7 th November 2006www.ecogas.net16 Question 1: Response …contd Proposal 3: For small non complex aircraft develop a self regulatory system employing suitably qualified and experienced people in Trade Bodies, Voluntary Member Groups – and Companies ? An MDM 032 consideration ?
7 th November 2006www.ecogas.net17 Question 2: How are responsibilities/liabilities currently established in your organisation between DOA holder and sub-contractors ? Describe: a) How delegation of certification tasks are made, if any; b) What interfaces are present to control such delegation; c) How liability is addressed.
7 th November 2006www.ecogas.net18 Question 2: Response Very difficult for a Trade Association to comment but typically in small companies internal delegation relies a conventional management organigram linked to the CVE structure. Use of external contractors seems to be kept to a minimum, preferring to bring people in-house when required. This minimalist structure seems to suit small and SME companies.
7 th November 2006www.ecogas.net19 Question 3: How are current Type Certification documents and data required for continuing airworthiness controlled ? Describe what control mechanisms are in place by the TC applicant to delegate and control documentation.
7 th November 2006www.ecogas.net20 Question 3: Response Small and SME companies typically use a controlled centralised Filing System for all documents and data. Electronic data storage is taking over but security is still a concern to some. Accidents, incidents and MoRs are discussed at regular internal meetings and meetings with the NAA.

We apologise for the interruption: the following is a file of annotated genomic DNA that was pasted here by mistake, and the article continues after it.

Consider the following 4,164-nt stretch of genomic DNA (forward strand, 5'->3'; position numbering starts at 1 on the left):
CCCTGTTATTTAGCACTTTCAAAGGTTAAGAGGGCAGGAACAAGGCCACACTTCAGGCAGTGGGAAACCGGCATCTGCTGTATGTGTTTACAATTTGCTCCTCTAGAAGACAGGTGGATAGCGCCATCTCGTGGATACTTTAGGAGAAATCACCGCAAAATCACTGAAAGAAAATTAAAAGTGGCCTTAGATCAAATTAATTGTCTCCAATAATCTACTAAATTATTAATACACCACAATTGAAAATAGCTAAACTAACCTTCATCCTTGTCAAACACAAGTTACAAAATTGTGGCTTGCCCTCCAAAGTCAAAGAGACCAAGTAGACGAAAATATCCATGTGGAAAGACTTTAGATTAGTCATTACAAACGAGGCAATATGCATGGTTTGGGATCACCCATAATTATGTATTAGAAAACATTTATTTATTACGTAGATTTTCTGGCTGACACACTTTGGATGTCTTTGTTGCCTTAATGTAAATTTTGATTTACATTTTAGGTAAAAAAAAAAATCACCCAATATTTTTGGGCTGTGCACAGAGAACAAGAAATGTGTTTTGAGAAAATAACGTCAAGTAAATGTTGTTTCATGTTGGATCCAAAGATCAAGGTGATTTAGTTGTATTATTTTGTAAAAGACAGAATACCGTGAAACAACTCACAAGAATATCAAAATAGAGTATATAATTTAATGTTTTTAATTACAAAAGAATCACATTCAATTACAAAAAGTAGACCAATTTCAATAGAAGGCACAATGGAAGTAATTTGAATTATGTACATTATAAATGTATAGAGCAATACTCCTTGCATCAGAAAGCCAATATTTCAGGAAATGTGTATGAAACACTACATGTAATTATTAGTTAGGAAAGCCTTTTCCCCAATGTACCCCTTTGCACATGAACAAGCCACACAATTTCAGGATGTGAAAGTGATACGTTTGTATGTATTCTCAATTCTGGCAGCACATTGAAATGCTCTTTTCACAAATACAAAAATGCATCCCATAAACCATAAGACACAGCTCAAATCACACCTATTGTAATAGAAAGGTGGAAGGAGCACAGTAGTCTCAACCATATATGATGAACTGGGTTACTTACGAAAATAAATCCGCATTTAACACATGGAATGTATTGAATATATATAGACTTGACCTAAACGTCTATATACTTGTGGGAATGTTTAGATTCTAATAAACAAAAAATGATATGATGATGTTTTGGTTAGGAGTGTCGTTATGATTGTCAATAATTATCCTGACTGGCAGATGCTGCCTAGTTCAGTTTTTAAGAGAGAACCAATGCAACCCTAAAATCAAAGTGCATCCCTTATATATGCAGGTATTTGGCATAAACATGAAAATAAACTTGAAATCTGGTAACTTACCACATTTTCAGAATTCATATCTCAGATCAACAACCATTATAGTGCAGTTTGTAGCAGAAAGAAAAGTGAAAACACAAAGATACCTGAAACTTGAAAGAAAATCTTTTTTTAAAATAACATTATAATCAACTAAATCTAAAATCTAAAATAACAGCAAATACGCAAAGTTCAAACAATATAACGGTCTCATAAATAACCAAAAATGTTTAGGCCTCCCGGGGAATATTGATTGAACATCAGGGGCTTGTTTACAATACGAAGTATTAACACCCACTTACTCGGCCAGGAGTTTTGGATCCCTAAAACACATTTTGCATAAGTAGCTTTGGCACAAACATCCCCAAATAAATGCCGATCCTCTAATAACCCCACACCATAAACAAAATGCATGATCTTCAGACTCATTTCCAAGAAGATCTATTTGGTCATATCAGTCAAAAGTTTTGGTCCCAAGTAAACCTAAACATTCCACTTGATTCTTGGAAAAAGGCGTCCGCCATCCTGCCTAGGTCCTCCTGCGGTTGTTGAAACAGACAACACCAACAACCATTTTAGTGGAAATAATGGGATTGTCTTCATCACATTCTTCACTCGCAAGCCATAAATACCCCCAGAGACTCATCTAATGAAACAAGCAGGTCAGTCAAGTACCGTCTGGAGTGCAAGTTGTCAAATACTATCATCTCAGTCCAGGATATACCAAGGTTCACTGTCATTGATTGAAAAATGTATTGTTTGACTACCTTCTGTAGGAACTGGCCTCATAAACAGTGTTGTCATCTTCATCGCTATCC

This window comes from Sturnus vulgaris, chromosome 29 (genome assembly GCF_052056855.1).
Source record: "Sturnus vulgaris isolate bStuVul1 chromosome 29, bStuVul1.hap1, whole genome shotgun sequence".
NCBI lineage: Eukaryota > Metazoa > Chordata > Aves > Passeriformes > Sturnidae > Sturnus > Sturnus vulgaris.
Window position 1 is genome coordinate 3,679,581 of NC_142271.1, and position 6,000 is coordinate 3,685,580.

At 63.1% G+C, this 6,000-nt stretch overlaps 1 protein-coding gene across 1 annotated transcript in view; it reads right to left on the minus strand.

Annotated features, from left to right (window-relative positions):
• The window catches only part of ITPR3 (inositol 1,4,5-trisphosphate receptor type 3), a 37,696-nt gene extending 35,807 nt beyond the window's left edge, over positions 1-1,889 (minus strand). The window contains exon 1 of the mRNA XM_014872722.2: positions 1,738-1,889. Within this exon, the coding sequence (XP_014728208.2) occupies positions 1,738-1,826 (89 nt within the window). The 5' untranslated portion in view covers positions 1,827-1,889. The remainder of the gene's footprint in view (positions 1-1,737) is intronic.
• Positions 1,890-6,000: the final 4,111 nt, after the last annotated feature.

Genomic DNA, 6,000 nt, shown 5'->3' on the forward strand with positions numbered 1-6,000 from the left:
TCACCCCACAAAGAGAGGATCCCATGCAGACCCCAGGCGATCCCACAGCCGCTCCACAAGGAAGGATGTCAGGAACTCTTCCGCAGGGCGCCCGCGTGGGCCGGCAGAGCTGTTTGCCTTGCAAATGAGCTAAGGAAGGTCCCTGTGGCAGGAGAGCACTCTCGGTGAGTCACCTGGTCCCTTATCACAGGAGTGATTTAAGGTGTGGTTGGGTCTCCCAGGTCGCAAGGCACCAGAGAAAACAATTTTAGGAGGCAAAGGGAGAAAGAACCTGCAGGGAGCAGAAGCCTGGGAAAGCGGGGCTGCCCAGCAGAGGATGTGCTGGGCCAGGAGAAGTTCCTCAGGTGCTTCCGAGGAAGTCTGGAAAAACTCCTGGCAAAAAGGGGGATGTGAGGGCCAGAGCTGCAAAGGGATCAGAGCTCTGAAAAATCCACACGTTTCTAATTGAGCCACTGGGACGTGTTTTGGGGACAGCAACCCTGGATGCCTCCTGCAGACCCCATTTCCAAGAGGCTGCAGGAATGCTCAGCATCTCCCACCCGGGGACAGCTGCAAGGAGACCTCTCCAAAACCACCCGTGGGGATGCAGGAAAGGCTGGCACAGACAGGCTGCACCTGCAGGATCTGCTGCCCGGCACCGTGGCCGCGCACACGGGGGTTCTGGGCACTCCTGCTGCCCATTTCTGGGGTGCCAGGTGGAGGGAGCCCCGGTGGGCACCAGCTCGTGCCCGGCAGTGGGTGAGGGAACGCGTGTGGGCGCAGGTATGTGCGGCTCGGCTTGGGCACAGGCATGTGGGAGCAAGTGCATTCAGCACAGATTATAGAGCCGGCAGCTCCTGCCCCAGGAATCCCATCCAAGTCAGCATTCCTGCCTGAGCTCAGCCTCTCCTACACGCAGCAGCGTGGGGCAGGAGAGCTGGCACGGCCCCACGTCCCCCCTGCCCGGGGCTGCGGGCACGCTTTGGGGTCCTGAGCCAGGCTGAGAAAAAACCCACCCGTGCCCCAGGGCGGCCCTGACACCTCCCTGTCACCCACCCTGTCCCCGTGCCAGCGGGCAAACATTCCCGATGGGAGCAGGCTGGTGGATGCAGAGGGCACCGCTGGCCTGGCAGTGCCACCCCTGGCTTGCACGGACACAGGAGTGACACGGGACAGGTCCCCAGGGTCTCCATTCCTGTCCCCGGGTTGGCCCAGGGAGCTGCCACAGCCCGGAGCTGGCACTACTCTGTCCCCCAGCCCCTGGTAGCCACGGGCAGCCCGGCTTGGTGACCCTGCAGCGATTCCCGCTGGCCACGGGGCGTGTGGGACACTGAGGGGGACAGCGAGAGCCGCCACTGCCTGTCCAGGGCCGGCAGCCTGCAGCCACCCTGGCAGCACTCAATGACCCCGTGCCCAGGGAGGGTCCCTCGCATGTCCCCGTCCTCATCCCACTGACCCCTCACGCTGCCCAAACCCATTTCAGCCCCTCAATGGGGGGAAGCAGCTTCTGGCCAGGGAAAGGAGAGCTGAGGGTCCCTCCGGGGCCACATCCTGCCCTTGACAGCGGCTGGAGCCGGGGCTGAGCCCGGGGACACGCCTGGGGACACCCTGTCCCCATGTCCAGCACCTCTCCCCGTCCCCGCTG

7 th November 2006www.ecogas.net21 Question 4: Do you foresee that the DOA will be ineffective/uneconomic in meeting the future needs of Industry. Describe: a) What are these future needs, or plans, in terms of distribution of design responsibilities. b) What kind of DOA would be required in that context.
7 th November 2006www.ecogas.net22 Question 4: Response Yes: As covered under Q1, for small and SME GA companies the cost of obtaining and maintaining a DOA to present requirements disproportionately expensive. It is stifling new development and making competitiveness with US companies difficult. The proposals made for Q1 are relevant here also.